Megalencephaly-Capillary Malformation

National Organization for Rare Disorders, Inc.

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It is possible that the main title of the report Megalencephaly-Capillary Malformation is not the name you expected. Please check the synonyms listing to find the alternate name(s) and disorder subdivision(s) covered by this report.


  • M-CM
  • MCAP
  • macrocephaly-capillary malformation
  • M-CMTC
  • macrocephaly-cutis marmorata telangiectatica congenita
  • M-CM syndrome

Disorder Subdivisions

  • None

General Discussion


Megalencephaly-capillary malformation syndrome (MCAP), formerly known as macrocephaly-capillary malformation, is a rare, complex disorder involving the skin, connective tissue, brain and other organs that is usually present at birth. Affected individuals have a disproportionately large head and capillary malformations on the skin of the midline face, trunk and limbs. These capillary malformations often show a lacy or reticulated pattern (resembling a net or web, and are sometimes termed "cutis marmorata"). Most children with MCAP have an enlarged brain (or megalencephaly), in addition to other findings on brain MRI associated with neurologic problems.


Multiple terms have been used in the past for this syndrome. The earliest one was macrocephaly-cutis marmorata telangiectatica congenita (M-CMTC) because the vascular lesions were mistakenly believed to be consistent with CMTC. However, careful examination of the skin in these children revealed that the vascular lesions are not CMTC but rather capillary malformations (described below), and so the syndrome was accurately renamed to "macrocephaly-capillary malformation syndrome" (or M-CM). Recently, the name was modified from this latter term to "megalencephaly-capillary malformation" (or MCAP, in short) because the term "macrocephaly" refers to a large head due various causes, whereas "megalencephaly" is a more specific and accurate term that refers to the truly enlarged brain present in this syndrome.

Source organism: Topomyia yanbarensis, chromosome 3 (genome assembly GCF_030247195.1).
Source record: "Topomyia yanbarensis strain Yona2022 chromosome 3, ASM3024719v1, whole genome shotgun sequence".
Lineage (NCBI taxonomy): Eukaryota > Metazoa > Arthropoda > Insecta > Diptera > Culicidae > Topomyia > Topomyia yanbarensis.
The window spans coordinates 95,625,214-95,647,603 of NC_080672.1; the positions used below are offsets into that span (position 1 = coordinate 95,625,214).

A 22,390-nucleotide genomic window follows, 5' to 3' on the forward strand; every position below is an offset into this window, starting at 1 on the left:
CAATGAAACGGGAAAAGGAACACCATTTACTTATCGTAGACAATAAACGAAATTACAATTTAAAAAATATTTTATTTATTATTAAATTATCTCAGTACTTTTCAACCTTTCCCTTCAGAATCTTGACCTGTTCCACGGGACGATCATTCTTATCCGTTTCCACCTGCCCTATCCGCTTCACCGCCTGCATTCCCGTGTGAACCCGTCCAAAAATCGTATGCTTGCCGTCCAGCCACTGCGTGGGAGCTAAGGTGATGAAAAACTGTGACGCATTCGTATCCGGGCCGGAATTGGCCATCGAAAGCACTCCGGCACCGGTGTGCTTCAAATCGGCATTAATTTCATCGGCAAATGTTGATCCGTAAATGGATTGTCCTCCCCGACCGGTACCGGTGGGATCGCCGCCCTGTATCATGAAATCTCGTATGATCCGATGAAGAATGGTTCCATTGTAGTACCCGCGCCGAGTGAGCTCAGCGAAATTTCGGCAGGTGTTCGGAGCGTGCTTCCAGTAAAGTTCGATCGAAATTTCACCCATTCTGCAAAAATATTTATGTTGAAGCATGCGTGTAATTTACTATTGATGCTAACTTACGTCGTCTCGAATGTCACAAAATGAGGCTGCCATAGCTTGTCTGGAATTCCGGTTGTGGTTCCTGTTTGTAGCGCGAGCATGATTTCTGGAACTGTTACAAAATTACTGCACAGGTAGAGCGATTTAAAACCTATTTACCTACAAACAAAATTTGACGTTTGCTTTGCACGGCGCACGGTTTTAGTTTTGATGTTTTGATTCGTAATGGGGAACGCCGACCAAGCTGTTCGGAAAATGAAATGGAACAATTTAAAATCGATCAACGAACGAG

The symptoms and severity of MCAP vary greatly from one person to another. Some individuals may develop milder symptoms, while others have more serious complications and it is important to note that affected individuals may not have all of the symptoms discussed below. Families of affected children should talk to their physician and medical team about their specific features, associated symptoms and discuss their medical management and overall prognosis.

Growth Abnormalities.

The vast majority of infants born with MCAP have an abnormally large head (or megalencephaly) at birth that tends to be progressive, and maybe associated with a large body size at birth (i.e. somatic overgrowth or macorsomia). In most large infants at birth, however, the somatic overgrowth tends to decrease or normalize with age, and some may experience growth deficiency after birth (postnatally). Infants and children may also display an asymmetric growth pattern, which ranges from one side of the body being clearly larger than the other (frank hemihypertrophy), to more subtle asymmetries of the body.

Vascular Abnormalities.

As newborns, children with MCAP have distinctive skin lesions that may be scattered over the trunk, limbs, and midline face. These skin findings are most often a specific type of vascular malformation known as capillary malformations. Capillaries are tiny blood vessels that form a fine network throughout the body connecting arteries and veins and are responsible for the exchange of various substances such as oxygen between cells and tissues. When abnormally widened (dilated) or malformed, these distinctive skin lesions appear. The most common location is the midline face (on the forehead, or above the upper lip), in which case the term nevus flammeus (or more commonly "Salmon patch") is used. These facial lesions occur in a significant number of healthy children, therefore their presence alone does not establish the diagnosis of MCAP. And while they may fade as children with MCAP grow older, they persist to variable degrees in some. Other commonly seen lesions include cutis marmorata, which are generalized capillary malformations that may range from subtle lesions resembling the common marbled appearance of the skin of Caucasian infants to more recognizable lesions that persist. Finally, some children have infantile hemangiomas that may occur anywhere on the body. These may also persist in some children and, rarely, occur in internal locations as well.